Wednesday, July 21, 2010

Poem for Wednesday and Franklin's Penn

The Man with Many Pens
By Jonathan Wells

With one he wrote a number so beautiful
it lasted forever in the legends of numbers. With another

he described the martyrs' feet as they marched
past the weeping stones and cypresses, watched

by their fathers. He used one as a silver wand to lift
a trout from its spawning bed to more fruitful waters

and set it back down, its mouth facing upstream.
He wrote Time has no other river but this one in us,

no other use but this turn in us from mountain lakes
of late desires to confusions passed through

with every gate open. Let's not say he didn't take us
with him in the long current of his letters, his calligraphy

and craft, moving from port to port, his hand stopping
near his heart, the hand that smudged and graced the page,

asking, asking, his fingers a beggar's lucent black,
for the word that gave each of us away.


From this week's New Yorker.

It was Adam's fourteenth birthday, so after he played tennis and went swimming with my father in the morning, I took him, Daniel, my father, and two of Adam's friends out to lunch at California Pizza Kitchen. After a nearly half-hour wait to be seated, it was one of the loudest lunches I have ever had, and I don't mean because the restaurant was particularly noisy -- there was much quoting of YouTube videos, the Old Spice guy, Volvic Volcanicity ads, and other things I didn't recognize. My mother came and met us as we were finishing and we walked through the mall to get some boys ice cream and others frozen yogurt (Daniel wanted the former, Adam wanted the latter so he could get green tea mochi on it).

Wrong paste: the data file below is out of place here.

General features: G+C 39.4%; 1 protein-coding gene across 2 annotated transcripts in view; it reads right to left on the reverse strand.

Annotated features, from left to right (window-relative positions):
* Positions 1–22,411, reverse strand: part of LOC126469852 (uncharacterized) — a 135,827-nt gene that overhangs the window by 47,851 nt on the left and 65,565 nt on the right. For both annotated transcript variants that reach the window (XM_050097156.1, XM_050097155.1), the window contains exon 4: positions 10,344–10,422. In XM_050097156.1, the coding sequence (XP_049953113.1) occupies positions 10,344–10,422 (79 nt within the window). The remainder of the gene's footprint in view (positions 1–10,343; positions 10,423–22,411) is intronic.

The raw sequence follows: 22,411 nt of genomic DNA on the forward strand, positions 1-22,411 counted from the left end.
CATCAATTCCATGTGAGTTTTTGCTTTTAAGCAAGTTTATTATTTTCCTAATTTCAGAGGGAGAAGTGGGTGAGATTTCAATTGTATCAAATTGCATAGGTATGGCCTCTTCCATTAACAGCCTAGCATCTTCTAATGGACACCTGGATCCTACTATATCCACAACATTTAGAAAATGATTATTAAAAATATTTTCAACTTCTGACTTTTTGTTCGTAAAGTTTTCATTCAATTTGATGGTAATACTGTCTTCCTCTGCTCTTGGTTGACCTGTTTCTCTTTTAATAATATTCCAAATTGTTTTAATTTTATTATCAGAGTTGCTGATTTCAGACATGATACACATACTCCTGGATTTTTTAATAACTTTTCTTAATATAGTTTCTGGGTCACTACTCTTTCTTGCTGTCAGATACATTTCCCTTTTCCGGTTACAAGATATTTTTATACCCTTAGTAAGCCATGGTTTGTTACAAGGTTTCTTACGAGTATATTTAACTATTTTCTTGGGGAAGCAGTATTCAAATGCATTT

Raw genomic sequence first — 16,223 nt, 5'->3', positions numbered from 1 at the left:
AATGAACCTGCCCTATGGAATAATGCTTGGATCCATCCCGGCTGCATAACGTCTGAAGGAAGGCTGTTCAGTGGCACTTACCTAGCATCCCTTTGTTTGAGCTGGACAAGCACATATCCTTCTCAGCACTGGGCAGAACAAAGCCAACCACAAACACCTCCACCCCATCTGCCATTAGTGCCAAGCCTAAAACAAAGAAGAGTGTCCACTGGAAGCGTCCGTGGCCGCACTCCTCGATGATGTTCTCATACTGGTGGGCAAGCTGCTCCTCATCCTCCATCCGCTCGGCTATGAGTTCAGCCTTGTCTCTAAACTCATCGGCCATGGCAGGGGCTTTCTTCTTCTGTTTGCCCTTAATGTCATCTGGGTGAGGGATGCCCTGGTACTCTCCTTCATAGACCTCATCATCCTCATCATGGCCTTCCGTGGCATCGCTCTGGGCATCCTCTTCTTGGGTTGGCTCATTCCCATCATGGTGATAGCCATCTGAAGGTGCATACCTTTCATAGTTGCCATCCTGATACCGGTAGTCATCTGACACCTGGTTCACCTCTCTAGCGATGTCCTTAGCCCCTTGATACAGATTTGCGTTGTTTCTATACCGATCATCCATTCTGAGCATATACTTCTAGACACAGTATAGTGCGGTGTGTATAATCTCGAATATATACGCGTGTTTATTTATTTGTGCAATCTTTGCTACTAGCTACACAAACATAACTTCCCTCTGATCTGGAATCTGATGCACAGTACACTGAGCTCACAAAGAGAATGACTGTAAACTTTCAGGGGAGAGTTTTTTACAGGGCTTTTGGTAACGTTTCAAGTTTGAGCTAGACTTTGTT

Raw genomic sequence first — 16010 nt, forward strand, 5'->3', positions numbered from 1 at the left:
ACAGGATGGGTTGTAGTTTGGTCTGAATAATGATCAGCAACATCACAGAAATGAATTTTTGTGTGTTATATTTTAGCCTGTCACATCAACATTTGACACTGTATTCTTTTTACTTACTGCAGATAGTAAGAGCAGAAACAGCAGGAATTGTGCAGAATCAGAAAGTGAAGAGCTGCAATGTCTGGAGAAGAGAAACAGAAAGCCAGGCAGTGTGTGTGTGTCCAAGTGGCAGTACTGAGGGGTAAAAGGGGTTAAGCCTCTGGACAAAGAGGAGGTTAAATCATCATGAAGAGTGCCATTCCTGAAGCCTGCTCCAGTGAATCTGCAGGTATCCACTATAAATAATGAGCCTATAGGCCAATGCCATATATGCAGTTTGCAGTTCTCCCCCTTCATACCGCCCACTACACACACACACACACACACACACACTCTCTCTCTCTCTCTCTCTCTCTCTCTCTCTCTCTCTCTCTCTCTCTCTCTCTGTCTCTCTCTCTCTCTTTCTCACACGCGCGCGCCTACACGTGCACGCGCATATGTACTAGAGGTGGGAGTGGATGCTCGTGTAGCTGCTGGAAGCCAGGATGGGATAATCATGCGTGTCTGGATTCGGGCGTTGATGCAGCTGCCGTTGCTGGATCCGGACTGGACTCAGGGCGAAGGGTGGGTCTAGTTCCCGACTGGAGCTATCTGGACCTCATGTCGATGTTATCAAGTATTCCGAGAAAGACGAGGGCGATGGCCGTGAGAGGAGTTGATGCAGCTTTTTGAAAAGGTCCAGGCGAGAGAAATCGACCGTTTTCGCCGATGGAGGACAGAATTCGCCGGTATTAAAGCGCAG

In the late afternoon I did laundry (not yet folded) while Daniel took a walk and did stuff on his computer, and Adam went to the pool with one of his friends. We had dinner with my parents -- Adam had requested Chinese food, but I was so full from my pear & gorgonzola pizza that I had cottage cheese and toast. We had gotten Adam Adobe Premiere and Photoshop several weeks ago after my parents got him his camcorder, which were his main birthday presents, but we also adopted a sea turtle for him and we're going to Breakfast with the Penguins next weekend. Our evening entertainment consisted of Warehouse 13, in which Pete continues to prove that he's a fanboy nerd (for Phillip Winchester a.k.a. Crusoe in this case, so I heartily approve), then the interminable Orioles game that ended after several extra innings with an Orioles victory.

This is College Hall, which houses the University of Pennsylvania's president and undergraduate admissions office, with a statue of founder Benjamin Franklin in front, facing Van Pelt Library.

Claes Oldenburg's sculpture of a broken button in front of the library...

...supposedly represents a button that popped off Franklin's vest when he sat down and rolled across Locust Walk.

Here are my kids at George Lundeen's sculpture of Franklin reading The Pennsylvania Gazette on a bench. This sculpture arrived on campus in 1987 while I was a student.

And this is N.C. Wyeth's Apotheosis of Franklin, which greeted me every morning of my freshman year when I went downstairs in Hill House.

This is Irvine Auditorium seen from the Perelman Quadrangle behind the student union. Legend says that this was built by an alumnus who got a failing grade on the design yet insisted on having his plans used when he left an enormous bequest in his will. It houses a pipe organ with more than 10,000 pipes.

Here is the front of the Quad, a series of interconnected buildings and courtyards whose construction began more than 100 years ago. Ezra Pound and William Carlos Williams became good friends hanging out here.

And this is Bennett Hall, home of Penn's English department and therefore the academic building in which I spent the most time as a student.

1 comment:

Isrut said...

The Penn Almanac- the University of Pennsylvania's official journal of record, opinion and news would like your permission to publish one of the photos in this post.

Please contact us at (215) 898-5274 or

Thank you very much!